BPA overall values reflect GSA Calculated amounts (using quoter’s raw data), inclusive of all furniture, furniture options, tables, storage, ancillary items, accessories and labor (if applicable) since all quoters did not include all necessary components to calculate the overall BPA dollar value, as identified in the price evaluation breakdown.

AR, Tab 5, Award Memorandum, at 16. The protester points to this language and other comments in the agency’s evaluation documents to argue that Kimball’s price quote was so flawed that it was rendered unacceptable because the agency was unable to verify the discounts offered by Kimball, which, Teknion argues, “at the very least” rendered Kimball’s price quote ambiguous. Protester’s Supp. Comments at 16. The protester argues that this ambiguity should have been evaluated as an unacceptable deficiency that rendered the quote ineligible for award. Id. Finally, Teknion contends that the prices calculated by the contracting officer “are not substantiated in any way,” and it is unclear how the “calculated by contracting officer” prices were used during the price evaluation.[4] Id. at 17.

The agency states that the language quoted above was intended to indicate that:

While all quoters addressed all the components on each tab within the body of their quote, the summary tab was not reflective of this information. Some quoters omitted components from their summary tab, while other quoters overstated components on their summary tab.

Supp. CO Statement at 4. However, the contracting officer determined that the “minor mathematical errors relative to the summary had no negative impact” on the price quotes submitted by the vendors. Id. at 6.

The agency explains that, in evaluating vendors’ price quotes, the contracting officer first reviewed each vendor’s pricing form to identify mathematical errors. Supp. CO Statement at 2. Next, the contracting officer verified discounts and pricing quoted on the individual bills of materials and the pricing form to ensure accuracy. Id. She also reviewed the discounting structure in each vendor’s quote compared to that vendor’s GSA schedule terms and conditions. Finally, the contracting officer reviewed each line of the bill of materials to ensure all products were on the vendor’s schedule and were priced accordingly. Id. at 2-3. As a result, the contracting officer determined that Kimball’s price quote was acceptable. Id. at 3.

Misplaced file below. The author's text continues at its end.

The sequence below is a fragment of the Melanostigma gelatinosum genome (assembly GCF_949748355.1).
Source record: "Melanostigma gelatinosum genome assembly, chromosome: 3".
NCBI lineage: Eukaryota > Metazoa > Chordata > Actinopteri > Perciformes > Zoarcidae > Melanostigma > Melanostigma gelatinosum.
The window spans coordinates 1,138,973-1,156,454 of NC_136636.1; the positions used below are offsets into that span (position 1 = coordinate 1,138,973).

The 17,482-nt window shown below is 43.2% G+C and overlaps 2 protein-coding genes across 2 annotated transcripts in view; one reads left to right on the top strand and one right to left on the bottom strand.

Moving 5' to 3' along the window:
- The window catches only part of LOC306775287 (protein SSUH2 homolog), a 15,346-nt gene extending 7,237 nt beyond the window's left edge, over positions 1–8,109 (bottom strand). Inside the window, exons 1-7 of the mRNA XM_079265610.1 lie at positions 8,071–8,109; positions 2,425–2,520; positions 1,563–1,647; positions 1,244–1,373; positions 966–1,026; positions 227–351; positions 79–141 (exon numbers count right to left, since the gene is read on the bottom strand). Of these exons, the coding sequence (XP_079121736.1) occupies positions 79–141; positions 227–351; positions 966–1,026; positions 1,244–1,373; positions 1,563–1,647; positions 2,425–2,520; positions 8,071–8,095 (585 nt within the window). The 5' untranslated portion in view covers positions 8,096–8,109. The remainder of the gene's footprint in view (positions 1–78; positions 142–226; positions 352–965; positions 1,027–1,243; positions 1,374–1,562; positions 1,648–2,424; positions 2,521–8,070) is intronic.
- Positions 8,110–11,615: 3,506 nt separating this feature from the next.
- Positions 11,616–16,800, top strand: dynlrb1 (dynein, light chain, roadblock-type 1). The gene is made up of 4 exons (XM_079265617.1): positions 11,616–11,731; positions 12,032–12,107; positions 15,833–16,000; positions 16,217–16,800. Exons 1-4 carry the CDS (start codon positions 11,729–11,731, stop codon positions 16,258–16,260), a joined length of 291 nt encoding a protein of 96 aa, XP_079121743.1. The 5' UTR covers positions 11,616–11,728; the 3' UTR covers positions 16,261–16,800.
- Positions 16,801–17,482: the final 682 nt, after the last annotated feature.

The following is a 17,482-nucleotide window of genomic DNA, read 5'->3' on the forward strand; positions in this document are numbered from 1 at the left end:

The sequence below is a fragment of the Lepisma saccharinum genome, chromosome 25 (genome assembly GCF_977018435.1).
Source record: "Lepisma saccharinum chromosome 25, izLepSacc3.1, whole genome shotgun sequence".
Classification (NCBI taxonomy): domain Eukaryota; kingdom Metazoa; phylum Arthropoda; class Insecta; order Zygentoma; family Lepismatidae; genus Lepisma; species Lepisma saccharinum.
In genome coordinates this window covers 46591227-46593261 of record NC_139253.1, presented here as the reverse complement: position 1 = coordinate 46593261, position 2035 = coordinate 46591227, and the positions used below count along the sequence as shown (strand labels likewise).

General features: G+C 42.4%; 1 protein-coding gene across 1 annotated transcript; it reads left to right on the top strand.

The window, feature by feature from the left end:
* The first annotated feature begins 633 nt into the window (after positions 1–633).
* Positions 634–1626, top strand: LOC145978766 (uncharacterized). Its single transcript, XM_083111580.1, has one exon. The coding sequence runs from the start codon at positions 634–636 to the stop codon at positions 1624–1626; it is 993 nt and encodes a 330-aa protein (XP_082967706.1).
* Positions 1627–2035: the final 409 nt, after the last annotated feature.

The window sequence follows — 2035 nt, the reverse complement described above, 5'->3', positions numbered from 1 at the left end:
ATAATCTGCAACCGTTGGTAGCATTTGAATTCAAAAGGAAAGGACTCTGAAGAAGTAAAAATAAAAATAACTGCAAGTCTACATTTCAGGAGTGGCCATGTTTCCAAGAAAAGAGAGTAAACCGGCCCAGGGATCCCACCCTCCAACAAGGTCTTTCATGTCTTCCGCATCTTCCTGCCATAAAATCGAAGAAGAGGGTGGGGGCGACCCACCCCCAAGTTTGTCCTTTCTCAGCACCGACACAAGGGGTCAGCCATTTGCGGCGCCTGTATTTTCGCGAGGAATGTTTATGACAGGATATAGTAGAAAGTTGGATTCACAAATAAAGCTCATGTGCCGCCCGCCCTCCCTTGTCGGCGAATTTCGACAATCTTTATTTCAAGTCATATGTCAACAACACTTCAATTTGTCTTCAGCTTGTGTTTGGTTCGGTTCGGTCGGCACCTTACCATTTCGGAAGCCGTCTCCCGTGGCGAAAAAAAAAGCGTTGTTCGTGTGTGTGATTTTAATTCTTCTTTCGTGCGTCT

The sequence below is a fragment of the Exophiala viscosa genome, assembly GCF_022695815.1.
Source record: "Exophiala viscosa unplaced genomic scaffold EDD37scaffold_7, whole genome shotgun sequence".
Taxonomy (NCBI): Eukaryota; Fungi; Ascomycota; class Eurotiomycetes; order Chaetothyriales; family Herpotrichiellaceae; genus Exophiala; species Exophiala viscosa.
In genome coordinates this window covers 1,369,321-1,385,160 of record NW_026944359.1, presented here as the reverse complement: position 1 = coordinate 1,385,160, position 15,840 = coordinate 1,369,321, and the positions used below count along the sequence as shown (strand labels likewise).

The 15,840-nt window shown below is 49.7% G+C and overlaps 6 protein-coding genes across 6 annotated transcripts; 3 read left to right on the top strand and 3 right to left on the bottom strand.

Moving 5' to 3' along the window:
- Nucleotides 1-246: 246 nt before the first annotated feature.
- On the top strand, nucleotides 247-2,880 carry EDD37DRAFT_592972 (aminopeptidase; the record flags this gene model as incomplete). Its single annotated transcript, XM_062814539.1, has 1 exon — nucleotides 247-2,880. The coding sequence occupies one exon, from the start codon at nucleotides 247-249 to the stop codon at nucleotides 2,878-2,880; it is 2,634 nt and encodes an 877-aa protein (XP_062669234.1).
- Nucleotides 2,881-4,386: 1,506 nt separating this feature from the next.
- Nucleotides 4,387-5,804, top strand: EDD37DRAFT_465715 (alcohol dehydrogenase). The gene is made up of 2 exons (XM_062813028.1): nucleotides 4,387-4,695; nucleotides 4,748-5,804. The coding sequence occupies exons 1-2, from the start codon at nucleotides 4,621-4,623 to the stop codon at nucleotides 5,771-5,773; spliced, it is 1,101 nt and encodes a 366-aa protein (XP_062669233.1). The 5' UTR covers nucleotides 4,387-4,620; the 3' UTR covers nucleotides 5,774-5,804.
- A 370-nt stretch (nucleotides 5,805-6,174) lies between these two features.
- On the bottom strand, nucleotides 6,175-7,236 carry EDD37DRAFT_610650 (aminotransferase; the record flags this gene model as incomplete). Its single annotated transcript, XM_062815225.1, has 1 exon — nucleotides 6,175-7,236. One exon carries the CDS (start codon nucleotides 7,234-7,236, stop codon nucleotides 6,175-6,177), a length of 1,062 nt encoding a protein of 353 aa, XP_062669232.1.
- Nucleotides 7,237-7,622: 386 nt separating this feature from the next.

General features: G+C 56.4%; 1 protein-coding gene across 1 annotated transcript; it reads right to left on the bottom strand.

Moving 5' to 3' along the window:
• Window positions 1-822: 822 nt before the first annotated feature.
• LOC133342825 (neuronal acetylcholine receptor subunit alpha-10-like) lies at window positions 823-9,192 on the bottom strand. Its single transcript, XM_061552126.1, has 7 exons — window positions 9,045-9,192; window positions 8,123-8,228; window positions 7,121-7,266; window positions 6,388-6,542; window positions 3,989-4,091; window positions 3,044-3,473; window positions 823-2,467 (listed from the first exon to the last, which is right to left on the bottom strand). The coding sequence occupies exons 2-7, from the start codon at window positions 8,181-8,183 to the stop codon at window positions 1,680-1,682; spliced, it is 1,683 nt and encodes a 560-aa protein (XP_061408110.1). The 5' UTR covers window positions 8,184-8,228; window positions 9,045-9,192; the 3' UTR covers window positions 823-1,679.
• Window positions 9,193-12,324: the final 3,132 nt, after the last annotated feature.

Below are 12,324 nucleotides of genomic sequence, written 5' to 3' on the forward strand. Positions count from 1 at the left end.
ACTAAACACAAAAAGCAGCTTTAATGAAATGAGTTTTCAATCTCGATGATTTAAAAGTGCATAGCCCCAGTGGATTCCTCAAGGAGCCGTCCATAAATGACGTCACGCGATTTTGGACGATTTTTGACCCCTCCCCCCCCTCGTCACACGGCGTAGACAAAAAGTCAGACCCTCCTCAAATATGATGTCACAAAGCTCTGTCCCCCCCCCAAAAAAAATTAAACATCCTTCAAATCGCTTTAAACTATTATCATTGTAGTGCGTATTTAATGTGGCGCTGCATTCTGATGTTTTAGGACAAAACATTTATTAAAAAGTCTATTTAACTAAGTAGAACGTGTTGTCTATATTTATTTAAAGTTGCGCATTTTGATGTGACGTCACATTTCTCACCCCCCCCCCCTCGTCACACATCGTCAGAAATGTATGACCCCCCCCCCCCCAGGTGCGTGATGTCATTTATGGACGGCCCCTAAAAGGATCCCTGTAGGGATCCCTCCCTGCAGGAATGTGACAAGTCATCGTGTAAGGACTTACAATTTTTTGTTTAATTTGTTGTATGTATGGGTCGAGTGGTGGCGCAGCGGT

On this record we find the agency’s price evaluation to be reasonable and consistent with the stated evaluation criteria. Although the agency identified minor errors in the summary pricing form submitted by Kimball and other vendors, the agency reasonably determined that these errors were not so significant as to render Kimball’s price quote unacceptable or to prevent the agency from evaluating the quoted price. Therefore, we find that the agency’s price evaluation does not provide a basis on which to sustain the protest.


The protest is denied.

Susan A. Poling
General Counsel



[1] In this context, it appears that the agency meant that offerors should address the speed of assembly and disassembly.

[2] Because we find that the protester’s quote was reasonably eliminated from the competition for technical unacceptability, we need not address Teknion’s challenge to the agency’s evaluation of the firm’s price quote.

[3] The protester contends that it is an interested party to pursue this protest even if its other protest grounds are denied. In this regard,Teknion argues that since all of the quotes except for Kimball’s were rejected as unacceptable, if the agency had properly rejected Kimball’s quote, the GSA would have had to re-open the competition. Supp. Protest at 3. We agree that Teknion is an interested party to pursue a challenge to the awardee’s quote under these circumstances.

[4] The award memorandum set forth the quoted prices offered by each vendor and the prices “calculated by contracting officer.” AR, Tab 5, Award Memorandum, at 16. With regard to both Teknion and Kimball, the prices calculated by the contracting officer varied by less than 0.001% from the prices contained in their quotes. See id.